• Top French toast with yogurt, sunflower seeds and warm sautéed apple slices.

For more breakfast inspiration, visit Cookspiration.

Plate of roasted sweet potatoes

Don’t think of them as leftovers – think of them as “planned extras”! Are you roasting sweet potatoes for dinner? Add a few more and layer them on whole-grain bread for a delicious and nutritious lunch!

Tip #2: Forget the food court! Pack good food fast with “planned extra” leftovers for lunch.

Packing lunch is a healthy, budget-friendly habit. Keep it simple: reinvent “planned extra” leftovers for a lunch that’s way better than the food court. Try these tasty ideas:

  • Cook extra chicken for dinner. For lunch, wrap chicken in soft tacos, with crunchy cabbage and shredded carrots, a sprinkle of feta and big squeeze of juicy lime.
  • Roast extra root veggies. Layer them on crusty whole grain bread with hummus and baby spinach for a scrumptious sandwich.
  • Toss extra cooked whole wheat pasta, couscous or barley with pesto, cherry tomatoes, lentils and small cheese chunks for a protein-packed salad.

The Dietitians of Canada have lots of creative ways to cook with leftovers.

Tip #3: Clever cooking! Flavour food with tangy citrus, fresh herbs and fragrant spices.

There are lots of simple ways to cook healthy without sacrificing taste. Try these tips to add flavour to meals:

  • Add pizzazz to plain grains and pulses by cooking barley, brown rice or lentils in low-sodium broth.
  • Stir ½ to 1 cup of canned pumpkin or mashed sweet potato into muffin batter for a veggie boost.
  • Make a luscious mashed potato with roasted garlic, a little olive oil and warm milk.
  • Purée vegetable soups, such as potato, sweet potato or broccoli, with low-sodium broth for deliciously creamy texture and taste.

For delicious recipes with a healthy twist, visit Healthy Families BC.

What small steps can you take to bump up the quality of your meals and snacks?

These tips are adapted from the Dietitians of Canada’s Nutrition Month Campaign Materials. Find more information about Nutrition Month and join other Canadians on a 100 Meal Journey at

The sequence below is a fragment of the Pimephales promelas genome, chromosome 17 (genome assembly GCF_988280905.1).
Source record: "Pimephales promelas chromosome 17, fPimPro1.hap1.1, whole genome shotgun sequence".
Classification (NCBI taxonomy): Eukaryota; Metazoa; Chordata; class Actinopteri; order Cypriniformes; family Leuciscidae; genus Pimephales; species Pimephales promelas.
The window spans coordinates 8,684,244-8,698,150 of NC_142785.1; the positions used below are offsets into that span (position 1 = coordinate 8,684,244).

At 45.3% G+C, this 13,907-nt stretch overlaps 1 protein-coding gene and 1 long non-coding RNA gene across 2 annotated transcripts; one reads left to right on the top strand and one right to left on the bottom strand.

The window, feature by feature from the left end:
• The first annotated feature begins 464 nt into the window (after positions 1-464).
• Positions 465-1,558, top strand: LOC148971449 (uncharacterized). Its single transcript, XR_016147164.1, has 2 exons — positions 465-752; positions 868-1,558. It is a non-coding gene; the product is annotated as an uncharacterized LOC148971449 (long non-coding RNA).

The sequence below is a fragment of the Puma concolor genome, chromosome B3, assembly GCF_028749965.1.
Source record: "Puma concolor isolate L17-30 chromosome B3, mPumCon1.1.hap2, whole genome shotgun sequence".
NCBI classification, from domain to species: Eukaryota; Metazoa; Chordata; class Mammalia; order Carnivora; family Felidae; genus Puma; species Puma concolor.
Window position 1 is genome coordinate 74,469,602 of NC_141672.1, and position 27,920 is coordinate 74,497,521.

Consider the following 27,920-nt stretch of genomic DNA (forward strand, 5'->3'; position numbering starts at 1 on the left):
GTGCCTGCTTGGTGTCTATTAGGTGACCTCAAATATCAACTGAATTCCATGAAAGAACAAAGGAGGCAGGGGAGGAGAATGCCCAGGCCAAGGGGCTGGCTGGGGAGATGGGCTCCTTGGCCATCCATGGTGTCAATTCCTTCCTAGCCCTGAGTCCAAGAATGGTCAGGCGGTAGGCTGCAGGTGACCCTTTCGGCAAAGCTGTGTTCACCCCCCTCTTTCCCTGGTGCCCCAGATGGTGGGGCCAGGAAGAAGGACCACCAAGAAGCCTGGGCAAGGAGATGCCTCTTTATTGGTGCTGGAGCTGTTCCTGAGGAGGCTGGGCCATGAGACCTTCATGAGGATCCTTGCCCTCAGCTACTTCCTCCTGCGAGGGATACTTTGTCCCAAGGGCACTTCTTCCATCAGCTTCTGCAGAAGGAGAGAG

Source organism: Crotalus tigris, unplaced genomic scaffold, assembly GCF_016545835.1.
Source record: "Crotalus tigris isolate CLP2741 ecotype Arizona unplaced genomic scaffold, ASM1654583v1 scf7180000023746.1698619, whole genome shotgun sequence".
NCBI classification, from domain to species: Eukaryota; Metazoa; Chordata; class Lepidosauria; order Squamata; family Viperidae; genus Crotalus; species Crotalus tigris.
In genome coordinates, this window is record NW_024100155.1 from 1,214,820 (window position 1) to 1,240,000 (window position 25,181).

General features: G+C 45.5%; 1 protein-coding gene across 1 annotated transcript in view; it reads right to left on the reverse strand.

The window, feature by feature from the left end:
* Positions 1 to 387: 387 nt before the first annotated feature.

Vince Terstappen

About Vince Terstappen

Vince Terstappen is a Project Assistant with the health promotions team at Northern Health. He has an undergraduate and graduate degree in the area of community health and is passionate about upstream population health issues. Born and raised in Calgary, Vince lived, studied, and worked in Saskatoon, Victoria, and Vancouver before moving to Vanderhoof in 2012. When not cooking or baking, he enjoys speedskating, gardening, playing soccer, attending local community events, and Skyping with his old community health classmates who are scattered across the world. Vince works with Northern Health program areas to share healthy living stories and tips through the blog and moderates all comments for the Northern Health Matters blog. (Vince no longer works with Northern Health, we wish him all the best.)


Foodie Friday: Make small changes each meal to nourish your body and mind

Bowl of soup with bread and salad.

Erin’s small, nourishing change for this meal was to include beans in her soup. What changes will you make on your 100 meal journey this month?

As the season changes, are you looking to eat better? When the snow starts melting and the sun starts shining, I get inspired to make fresh and nourishing meals to recharge my body and brain.

Getting excited about eating well is what this year’s Nutrition Month is all about. This year’s theme – take a 100 meal journey – is focused on making small and lasting changes that will stick. There are about 100 meals in a month, and you can make small, nourishing changes in each meal to help you eat and feel better all year long.

Sometimes, I get too excited and want to take on the world! But too many changes at once can be overwhelming and hard to keep up. Choosing one change at a time and sticking with it will lead to lifelong positive changes.

One change that I made for a recent meal was to include more beans on my plate (or, rather, in my bowl!). Beans are packed full of plant-based protein and fibre, which are both great for keeping my heart healthy and nourishing my active body. 2016 is the International Year of Pulses, so the recipe I’m sharing this week features hearty Great Northern beans, but any other bean would work just as well.

Green Great Northern Soup

Serves 4-6


  • 2 cups Great Northern Beans, dried (4 cups low sodium canned beans would work too)
  • 1 tbsp olive oil
  • 2 cloves garlic, minced
  • 1.5 L chicken stock, low sodium
  • 1 chorizo sausage
  • 2 sprigs fresh thyme (1 tsp dried thyme would work, too)
  • 1 bay leaf
  • 1 bunch kale, chopped into bite-sized pieces
  • ½ cup Parmesan cheese
  • salt and pepper, to taste


Note: If using canned beans, skip to #3.

  1. In a large bowl, cover the beans with 2 inches of cold water. Soak at room temperature overnight.
  2. Rinse the beans and place in a large pot and cover with water. Bring water to a boil and cook for 45 minutes or until the beans are soft inside, but not falling apart.
  3. In a separate pot, on medium heat, sauté garlic in olive oil until fragrant.
  4. Add chicken stock, the whole chorizo sausage, thyme and bay leaf. Simmer, covered, for as long as the beans take to cook to develop a rich flavour.